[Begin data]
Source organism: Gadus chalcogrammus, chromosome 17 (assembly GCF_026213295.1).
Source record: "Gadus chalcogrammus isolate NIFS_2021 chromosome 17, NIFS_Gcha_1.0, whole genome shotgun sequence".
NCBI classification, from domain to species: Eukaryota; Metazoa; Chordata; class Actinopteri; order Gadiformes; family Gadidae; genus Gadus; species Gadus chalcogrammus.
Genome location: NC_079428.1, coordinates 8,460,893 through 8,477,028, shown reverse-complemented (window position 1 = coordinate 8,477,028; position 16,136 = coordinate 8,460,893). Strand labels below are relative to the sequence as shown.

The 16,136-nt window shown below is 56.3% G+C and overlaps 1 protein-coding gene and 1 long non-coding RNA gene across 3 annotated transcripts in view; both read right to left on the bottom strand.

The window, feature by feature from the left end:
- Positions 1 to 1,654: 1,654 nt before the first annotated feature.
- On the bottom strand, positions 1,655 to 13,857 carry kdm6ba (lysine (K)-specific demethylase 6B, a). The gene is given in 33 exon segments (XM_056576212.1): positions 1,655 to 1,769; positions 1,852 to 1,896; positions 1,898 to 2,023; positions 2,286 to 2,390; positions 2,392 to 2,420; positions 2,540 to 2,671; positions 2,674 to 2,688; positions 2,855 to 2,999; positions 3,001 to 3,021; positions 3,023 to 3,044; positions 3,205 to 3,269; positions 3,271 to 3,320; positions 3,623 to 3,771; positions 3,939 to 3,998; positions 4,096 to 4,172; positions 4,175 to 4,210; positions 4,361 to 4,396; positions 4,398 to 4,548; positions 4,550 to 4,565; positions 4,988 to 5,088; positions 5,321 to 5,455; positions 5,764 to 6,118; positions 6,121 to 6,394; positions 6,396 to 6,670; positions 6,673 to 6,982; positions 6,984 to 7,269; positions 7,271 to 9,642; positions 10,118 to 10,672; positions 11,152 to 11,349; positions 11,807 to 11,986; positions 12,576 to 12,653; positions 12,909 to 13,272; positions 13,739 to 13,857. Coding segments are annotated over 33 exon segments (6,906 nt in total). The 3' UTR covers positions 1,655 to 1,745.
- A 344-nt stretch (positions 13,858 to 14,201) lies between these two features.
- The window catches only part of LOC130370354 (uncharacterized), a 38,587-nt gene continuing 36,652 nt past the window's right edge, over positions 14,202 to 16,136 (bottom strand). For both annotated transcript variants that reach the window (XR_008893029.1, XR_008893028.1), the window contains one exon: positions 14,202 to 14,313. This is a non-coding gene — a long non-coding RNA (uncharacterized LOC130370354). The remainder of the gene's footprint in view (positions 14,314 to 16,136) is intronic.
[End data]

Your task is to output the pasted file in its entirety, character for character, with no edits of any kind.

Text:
Source organism: Gadus chalcogrammus, chromosome 17 (assembly GCF_026213295.1).
Source record: "Gadus chalcogrammus isolate NIFS_2021 chromosome 17, NIFS_Gcha_1.0, whole genome shotgun sequence".
NCBI classification, from domain to species: Eukaryota; Metazoa; Chordata; class Actinopteri; order Gadiformes; family Gadidae; genus Gadus; species Gadus chalcogrammus.
Genome location: NC_079428.1, coordinates 8,460,893 through 8,477,028, shown reverse-complemented (window position 1 = coordinate 8,477,028; position 16,136 = coordinate 8,460,893). Strand labels below are relative to the sequence as shown.

The 16,136-nt window shown below is 56.3% G+C and overlaps 1 protein-coding gene and 1 long non-coding RNA gene across 3 annotated transcripts in view; both read right to left on the bottom strand.

The window, feature by feature from the left end:
- Positions 1 to 1,654: 1,654 nt before the first annotated feature.
- On the bottom strand, positions 1,655 to 13,857 carry kdm6ba (lysine (K)-specific demethylase 6B, a). The gene is given in 33 exon segments (XM_056576212.1): positions 1,655 to 1,769; positions 1,852 to 1,896; positions 1,898 to 2,023; positions 2,286 to 2,390; positions 2,392 to 2,420; positions 2,540 to 2,671; positions 2,674 to 2,688; positions 2,855 to 2,999; positions 3,001 to 3,021; positions 3,023 to 3,044; positions 3,205 to 3,269; positions 3,271 to 3,320; positions 3,623 to 3,771; positions 3,939 to 3,998; positions 4,096 to 4,172; positions 4,175 to 4,210; positions 4,361 to 4,396; positions 4,398 to 4,548; positions 4,550 to 4,565; positions 4,988 to 5,088; positions 5,321 to 5,455; positions 5,764 to 6,118; positions 6,121 to 6,394; positions 6,396 to 6,670; positions 6,673 to 6,982; positions 6,984 to 7,269; positions 7,271 to 9,642; positions 10,118 to 10,672; positions 11,152 to 11,349; positions 11,807 to 11,986; positions 12,576 to 12,653; positions 12,909 to 13,272; positions 13,739 to 13,857. Coding segments are annotated over 33 exon segments (6,906 nt in total). The 3' UTR covers positions 1,655 to 1,745.
- A 344-nt stretch (positions 13,858 to 14,201) lies between these two features.
- The window catches only part of LOC130370354 (uncharacterized), a 38,587-nt gene continuing 36,652 nt past the window's right edge, over positions 14,202 to 16,136 (bottom strand). For both annotated transcript variants that reach the window (XR_008893029.1, XR_008893028.1), the window contains one exon: positions 14,202 to 14,313. This is a non-coding gene — a long non-coding RNA (uncharacterized LOC130370354). The remainder of the gene's footprint in view (positions 14,314 to 16,136) is intronic.